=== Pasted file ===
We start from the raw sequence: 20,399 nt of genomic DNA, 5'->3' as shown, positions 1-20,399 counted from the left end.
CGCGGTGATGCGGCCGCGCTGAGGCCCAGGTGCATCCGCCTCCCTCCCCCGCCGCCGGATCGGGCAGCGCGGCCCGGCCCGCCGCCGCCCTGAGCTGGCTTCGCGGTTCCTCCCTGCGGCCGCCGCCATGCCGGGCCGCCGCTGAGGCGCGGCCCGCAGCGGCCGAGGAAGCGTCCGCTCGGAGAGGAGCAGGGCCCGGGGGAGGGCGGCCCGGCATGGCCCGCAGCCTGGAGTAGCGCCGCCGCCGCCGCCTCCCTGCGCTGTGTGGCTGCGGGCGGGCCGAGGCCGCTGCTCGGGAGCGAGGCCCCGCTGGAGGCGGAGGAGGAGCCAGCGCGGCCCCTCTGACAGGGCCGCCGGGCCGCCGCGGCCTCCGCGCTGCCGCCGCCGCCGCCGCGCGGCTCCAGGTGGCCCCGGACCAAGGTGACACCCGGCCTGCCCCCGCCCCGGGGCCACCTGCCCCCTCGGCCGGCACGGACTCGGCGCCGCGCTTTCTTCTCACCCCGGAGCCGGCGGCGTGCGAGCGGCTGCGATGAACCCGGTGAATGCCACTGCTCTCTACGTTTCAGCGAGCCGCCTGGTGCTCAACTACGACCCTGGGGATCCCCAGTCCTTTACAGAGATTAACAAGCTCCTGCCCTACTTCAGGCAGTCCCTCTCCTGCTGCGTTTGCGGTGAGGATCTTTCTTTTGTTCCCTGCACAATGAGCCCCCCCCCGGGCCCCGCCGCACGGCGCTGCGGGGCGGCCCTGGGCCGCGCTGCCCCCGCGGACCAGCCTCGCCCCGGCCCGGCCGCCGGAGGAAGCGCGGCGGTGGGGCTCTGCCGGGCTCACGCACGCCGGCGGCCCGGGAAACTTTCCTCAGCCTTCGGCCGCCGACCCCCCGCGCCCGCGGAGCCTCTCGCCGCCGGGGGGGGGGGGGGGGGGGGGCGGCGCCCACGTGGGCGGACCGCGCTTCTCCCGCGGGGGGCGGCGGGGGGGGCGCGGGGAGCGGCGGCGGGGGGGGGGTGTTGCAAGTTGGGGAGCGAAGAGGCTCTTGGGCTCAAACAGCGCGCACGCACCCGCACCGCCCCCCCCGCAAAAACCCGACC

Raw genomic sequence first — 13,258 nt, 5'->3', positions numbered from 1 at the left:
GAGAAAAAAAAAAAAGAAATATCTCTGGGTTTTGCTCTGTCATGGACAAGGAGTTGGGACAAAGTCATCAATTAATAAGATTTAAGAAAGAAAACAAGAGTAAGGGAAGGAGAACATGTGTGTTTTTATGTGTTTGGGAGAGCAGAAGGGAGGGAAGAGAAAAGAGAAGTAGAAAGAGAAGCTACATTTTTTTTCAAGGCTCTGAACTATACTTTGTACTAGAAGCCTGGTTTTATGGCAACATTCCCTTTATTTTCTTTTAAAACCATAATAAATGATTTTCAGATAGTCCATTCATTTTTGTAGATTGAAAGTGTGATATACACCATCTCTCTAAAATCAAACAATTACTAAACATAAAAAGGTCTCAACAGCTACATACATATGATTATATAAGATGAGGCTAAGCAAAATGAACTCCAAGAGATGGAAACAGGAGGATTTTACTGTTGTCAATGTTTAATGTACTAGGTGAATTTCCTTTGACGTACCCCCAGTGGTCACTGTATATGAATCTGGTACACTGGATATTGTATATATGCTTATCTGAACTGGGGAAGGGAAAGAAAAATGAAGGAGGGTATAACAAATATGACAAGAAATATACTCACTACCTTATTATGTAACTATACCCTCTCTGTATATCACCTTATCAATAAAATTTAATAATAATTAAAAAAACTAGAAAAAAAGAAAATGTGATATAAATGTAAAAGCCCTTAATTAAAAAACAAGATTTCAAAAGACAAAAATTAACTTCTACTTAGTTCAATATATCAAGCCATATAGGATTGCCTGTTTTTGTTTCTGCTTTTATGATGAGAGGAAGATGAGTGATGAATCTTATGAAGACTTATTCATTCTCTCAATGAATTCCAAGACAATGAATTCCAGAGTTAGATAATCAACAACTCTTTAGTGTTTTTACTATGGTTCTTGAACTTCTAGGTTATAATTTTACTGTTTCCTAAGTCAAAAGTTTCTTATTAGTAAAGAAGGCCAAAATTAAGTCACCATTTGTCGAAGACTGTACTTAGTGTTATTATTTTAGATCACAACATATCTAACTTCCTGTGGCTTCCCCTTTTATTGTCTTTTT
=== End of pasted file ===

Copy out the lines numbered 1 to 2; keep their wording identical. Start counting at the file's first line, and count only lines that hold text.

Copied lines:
We start from the raw sequence: 20,399 nt of genomic DNA, 5'->3' as shown, positions 1-20,399 counted from the left end.
CGCGGTGATGCGGCCGCGCTGAGGCCCAGGTGCATCCGCCTCCCTCCCCCGCCGCCGGATCGGGCAGCGCGGCCCGGCCCGCCGCCGCCCTGAGCTGGCTTCGCGGTTCCTCCCTGCGGCCGCCGCCATGCCGGGCCGCCGCTGAGGCGCGGCCCGCAGCGGCCGAGGAAGCGTCCGCTCGGAGAGGAGCAGGGCCCGGGGGAGGGCGGCCCGGCATGGCCCGCAGCCTGGAGTAGCGCCGCCGCCGCCGCCTCCCTGCGCTGTGTGGCTGCGGGCGGGCCGAGGCCGCTGCTCGGGAGCGAGGCCCCGCTGGAGGCGGAGGAGGAGCCAGCGCGGCCCCTCTGACAGGGCCGCCGGGCCGCCGCGGCCTCCGCGCTGCCGCCGCCGCCGCCGCGCGGCTCCAGGTGGCCCCGGACCAAGGTGACACCCGGCCTGCCCCCGCCCCGGGGCCACCTGCCCCCTCGGCCGGCACGGACTCGGCGCCGCGCTTTCTTCTCACCCCGGAGCCGGCGGCGTGCGAGCGGCTGCGATGAACCCGGTGAATGCCACTGCTCTCTACGTTTCAGCGAGCCGCCTGGTGCTCAACTACGACCCTGGGGATCCCCAGTCCTTTACAGAGATTAACAAGCTCCTGCCCTACTTCAGGCAGTCCCTCTCCTGCTGCGTTTGCGGTGAGGATCTTTCTTTTGTTCCCTGCACAATGAGCCCCCCCCCGGGCCCCGCCGCACGGCGCTGCGGGGCGGCCCTGGGCCGCGCTGCCCCCGCGGACCAGCCTCGCCCCGGCCCGGCCGCCGGAGGAAGCGCGGCGGTGGGGCTCTGCCGGGCTCACGCACGCCGGCGGCCCGGGAAACTTTCCTCAGCCTTCGGCCGCCGACCCCCCGCGCCCGCGGAGCCTCTCGCCGCCGGGGGGGGGGGGGGGGGGGGGCGGCGCCCACGTGGGCGGACCGCGCTTCTCCCGCGGGGGGCGGCGGGGGGGGCGCGGGGAGCGGCGGCGGGGGGGGGGTGTTGCAAGTTGGGGAGCGAAGAGGCTCTTGGGCTCAAACAGCGCGCACGCACCCGCACCGCCCCCCCCGCAAAAACCCGACC